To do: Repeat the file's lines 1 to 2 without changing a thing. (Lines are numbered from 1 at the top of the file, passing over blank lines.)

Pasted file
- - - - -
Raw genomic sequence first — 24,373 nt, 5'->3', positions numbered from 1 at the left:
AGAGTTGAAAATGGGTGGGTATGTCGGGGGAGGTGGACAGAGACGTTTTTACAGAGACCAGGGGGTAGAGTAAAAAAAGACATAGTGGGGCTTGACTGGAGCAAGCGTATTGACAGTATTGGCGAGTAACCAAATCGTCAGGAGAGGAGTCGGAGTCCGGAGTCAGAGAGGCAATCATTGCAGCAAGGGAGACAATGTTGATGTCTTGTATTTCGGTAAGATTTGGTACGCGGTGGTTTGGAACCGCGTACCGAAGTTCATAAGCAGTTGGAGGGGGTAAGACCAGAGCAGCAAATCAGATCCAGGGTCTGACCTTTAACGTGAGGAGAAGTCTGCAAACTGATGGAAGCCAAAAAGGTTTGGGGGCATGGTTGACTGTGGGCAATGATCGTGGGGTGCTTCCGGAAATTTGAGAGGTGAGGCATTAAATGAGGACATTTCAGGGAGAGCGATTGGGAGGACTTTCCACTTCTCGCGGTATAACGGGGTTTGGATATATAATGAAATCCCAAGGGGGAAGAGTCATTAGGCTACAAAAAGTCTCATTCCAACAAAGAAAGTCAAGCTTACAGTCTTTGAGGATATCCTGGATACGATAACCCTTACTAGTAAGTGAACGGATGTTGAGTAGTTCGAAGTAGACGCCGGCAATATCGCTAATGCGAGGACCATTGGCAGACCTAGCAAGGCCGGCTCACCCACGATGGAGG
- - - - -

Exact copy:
Raw genomic sequence first — 24,373 nt, 5'->3', positions numbered from 1 at the left:
AGAGTTGAAAATGGGTGGGTATGTCGGGGGAGGTGGACAGAGACGTTTTTACAGAGACCAGGGGGTAGAGTAAAAAAAGACATAGTGGGGCTTGACTGGAGCAAGCGTATTGACAGTATTGGCGAGTAACCAAATCGTCAGGAGAGGAGTCGGAGTCCGGAGTCAGAGAGGCAATCATTGCAGCAAGGGAGACAATGTTGATGTCTTGTATTTCGGTAAGATTTGGTACGCGGTGGTTTGGAACCGCGTACCGAAGTTCATAAGCAGTTGGAGGGGGTAAGACCAGAGCAGCAAATCAGATCCAGGGTCTGACCTTTAACGTGAGGAGAAGTCTGCAAACTGATGGAAGCCAAAAAGGTTTGGGGGCATGGTTGACTGTGGGCAATGATCGTGGGGTGCTTCCGGAAATTTGAGAGGTGAGGCATTAAATGAGGACATTTCAGGGAGAGCGATTGGGAGGACTTTCCACTTCTCGCGGTATAACGGGGTTTGGATATATAATGAAATCCCAAGGGGGAAGAGTCATTAGGCTACAAAAAGTCTCATTCCAACAAAGAAAGTCAAGCTTACAGTCTTTGAGGATATCCTGGATACGATAACCCTTACTAGTAAGTGAACGGATGTTGAGTAGTTCGAAGTAGACGCCGGCAATATCGCTAATGCGAGGACCATTGGCAGACCTAGCAAGGCCGGCTCACCCACGATGGAGG